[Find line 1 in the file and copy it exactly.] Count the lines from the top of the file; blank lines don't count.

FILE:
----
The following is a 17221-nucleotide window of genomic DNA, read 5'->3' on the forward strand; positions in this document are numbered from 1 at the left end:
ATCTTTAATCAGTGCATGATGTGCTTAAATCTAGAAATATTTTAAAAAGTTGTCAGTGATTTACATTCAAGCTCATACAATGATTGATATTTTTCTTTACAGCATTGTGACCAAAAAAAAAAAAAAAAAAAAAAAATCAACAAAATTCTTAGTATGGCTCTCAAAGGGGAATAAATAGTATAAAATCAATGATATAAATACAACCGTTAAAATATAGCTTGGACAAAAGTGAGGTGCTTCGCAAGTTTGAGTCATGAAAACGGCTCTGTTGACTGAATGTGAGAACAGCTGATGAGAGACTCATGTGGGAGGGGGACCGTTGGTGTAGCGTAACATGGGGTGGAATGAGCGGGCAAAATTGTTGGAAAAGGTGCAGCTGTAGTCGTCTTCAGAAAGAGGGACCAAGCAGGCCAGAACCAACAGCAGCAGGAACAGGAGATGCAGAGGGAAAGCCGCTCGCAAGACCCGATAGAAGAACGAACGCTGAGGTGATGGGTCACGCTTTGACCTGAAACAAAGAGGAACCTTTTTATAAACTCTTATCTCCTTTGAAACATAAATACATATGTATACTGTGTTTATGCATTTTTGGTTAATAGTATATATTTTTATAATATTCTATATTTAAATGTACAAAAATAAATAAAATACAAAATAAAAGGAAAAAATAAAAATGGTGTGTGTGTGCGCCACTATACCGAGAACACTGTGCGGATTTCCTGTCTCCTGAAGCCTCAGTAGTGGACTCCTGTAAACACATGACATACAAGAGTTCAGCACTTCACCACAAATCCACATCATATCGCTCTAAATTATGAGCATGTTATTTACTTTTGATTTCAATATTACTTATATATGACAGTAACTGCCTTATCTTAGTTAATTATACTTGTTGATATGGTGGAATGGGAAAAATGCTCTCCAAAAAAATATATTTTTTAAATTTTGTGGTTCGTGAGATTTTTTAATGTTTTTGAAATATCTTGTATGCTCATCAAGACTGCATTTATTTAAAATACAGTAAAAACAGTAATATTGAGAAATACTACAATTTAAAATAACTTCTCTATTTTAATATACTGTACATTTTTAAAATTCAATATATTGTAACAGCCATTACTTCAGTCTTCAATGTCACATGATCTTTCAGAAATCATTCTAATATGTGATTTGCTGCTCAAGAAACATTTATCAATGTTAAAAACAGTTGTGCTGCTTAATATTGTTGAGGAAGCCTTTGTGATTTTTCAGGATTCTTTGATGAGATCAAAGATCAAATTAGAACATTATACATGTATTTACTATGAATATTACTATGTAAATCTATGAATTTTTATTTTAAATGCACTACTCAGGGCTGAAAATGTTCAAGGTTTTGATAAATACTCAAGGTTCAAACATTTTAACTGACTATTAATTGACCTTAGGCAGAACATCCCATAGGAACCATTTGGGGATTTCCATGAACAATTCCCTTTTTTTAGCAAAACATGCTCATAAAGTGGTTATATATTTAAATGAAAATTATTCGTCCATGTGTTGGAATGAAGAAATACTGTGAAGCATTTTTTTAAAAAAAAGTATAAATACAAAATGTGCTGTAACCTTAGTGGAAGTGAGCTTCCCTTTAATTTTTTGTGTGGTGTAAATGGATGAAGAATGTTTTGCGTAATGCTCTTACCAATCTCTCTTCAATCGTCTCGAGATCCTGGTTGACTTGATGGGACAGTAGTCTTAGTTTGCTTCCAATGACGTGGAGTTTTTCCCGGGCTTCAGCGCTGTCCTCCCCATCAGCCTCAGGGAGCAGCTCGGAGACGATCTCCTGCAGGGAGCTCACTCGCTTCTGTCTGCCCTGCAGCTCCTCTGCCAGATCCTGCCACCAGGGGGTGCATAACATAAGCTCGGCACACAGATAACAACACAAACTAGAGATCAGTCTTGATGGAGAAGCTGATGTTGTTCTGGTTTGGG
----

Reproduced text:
The following is a 17221-nucleotide window of genomic DNA, read 5'->3' on the forward strand; positions in this document are numbered from 1 at the left end: